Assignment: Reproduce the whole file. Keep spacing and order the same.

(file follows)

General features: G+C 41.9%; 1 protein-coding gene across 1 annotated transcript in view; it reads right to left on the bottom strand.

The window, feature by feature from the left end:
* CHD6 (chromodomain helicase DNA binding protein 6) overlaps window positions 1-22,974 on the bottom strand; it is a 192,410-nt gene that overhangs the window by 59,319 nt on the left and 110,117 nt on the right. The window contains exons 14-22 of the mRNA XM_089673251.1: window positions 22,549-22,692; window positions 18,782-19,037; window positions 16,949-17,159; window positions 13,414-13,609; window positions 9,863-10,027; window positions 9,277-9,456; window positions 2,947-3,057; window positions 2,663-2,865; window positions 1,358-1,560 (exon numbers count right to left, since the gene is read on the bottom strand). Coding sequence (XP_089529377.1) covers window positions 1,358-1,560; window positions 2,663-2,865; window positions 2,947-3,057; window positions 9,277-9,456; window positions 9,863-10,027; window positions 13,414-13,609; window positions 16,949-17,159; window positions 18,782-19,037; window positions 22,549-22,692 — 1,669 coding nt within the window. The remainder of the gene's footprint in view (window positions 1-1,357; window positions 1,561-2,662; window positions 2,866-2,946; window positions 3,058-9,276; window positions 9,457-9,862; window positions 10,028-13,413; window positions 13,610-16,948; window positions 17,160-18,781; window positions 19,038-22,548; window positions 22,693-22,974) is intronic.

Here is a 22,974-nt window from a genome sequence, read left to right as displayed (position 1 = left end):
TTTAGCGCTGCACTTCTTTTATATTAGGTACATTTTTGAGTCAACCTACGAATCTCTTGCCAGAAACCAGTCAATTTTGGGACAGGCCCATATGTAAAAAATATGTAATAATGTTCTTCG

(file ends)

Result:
General features: G+C 41.9%; 1 protein-coding gene across 1 annotated transcript in view; it reads right to left on the bottom strand.

The window, feature by feature from the left end:
* CHD6 (chromodomain helicase DNA binding protein 6) overlaps window positions 1-22,974 on the bottom strand; it is a 192,410-nt gene that overhangs the window by 59,319 nt on the left and 110,117 nt on the right. The window contains exons 14-22 of the mRNA XM_089673251.1: window positions 22,549-22,692; window positions 18,782-19,037; window positions 16,949-17,159; window positions 13,414-13,609; window positions 9,863-10,027; window positions 9,277-9,456; window positions 2,947-3,057; window positions 2,663-2,865; window positions 1,358-1,560 (exon numbers count right to left, since the gene is read on the bottom strand). Coding sequence (XP_089529377.1) covers window positions 1,358-1,560; window positions 2,663-2,865; window positions 2,947-3,057; window positions 9,277-9,456; window positions 9,863-10,027; window positions 13,414-13,609; window positions 16,949-17,159; window positions 18,782-19,037; window positions 22,549-22,692 — 1,669 coding nt within the window. The remainder of the gene's footprint in view (window positions 1-1,357; window positions 1,561-2,662; window positions 2,866-2,946; window positions 3,058-9,276; window positions 9,457-9,862; window positions 10,028-13,413; window positions 13,610-16,948; window positions 17,160-18,781; window positions 19,038-22,548; window positions 22,693-22,974) is intronic.

Here is a 22,974-nt window from a genome sequence, read left to right as displayed (position 1 = left end):
TTTAGCGCTGCACTTCTTTTATATTAGGTACATTTTTGAGTCAACCTACGAATCTCTTGCCAGAAACCAGTCAATTTTGGGACAGGCCCATATGTAAAAAATATGTAATAATGTTCTTCG